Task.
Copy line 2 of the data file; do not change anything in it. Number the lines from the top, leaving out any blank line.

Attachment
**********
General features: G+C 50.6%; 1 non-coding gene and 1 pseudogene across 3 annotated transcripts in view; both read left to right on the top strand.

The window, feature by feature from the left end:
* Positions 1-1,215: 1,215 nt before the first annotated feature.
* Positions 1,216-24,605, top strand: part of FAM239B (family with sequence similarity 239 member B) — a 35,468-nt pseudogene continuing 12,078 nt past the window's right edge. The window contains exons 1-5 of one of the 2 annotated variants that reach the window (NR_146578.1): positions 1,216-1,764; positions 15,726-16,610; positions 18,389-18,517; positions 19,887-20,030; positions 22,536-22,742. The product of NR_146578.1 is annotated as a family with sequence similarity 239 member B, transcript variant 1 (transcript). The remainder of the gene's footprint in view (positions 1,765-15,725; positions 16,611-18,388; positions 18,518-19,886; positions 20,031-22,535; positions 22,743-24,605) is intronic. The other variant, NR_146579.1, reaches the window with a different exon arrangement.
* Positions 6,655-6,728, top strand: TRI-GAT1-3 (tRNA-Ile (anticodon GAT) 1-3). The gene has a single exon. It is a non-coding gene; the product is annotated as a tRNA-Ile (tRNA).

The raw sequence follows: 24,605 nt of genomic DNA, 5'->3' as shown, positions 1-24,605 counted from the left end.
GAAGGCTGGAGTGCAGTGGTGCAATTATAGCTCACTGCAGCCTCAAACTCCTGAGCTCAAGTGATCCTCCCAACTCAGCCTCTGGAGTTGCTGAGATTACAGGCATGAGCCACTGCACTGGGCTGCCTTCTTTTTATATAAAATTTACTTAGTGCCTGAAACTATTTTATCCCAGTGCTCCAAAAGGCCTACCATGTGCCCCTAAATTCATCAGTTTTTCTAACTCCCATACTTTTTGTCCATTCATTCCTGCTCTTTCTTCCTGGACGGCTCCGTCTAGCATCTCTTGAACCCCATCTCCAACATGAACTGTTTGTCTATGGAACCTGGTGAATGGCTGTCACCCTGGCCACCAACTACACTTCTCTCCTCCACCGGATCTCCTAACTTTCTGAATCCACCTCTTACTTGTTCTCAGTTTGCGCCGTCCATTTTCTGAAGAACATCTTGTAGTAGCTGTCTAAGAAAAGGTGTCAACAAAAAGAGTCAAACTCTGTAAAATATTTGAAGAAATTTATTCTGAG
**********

The window, feature by feature from the left end: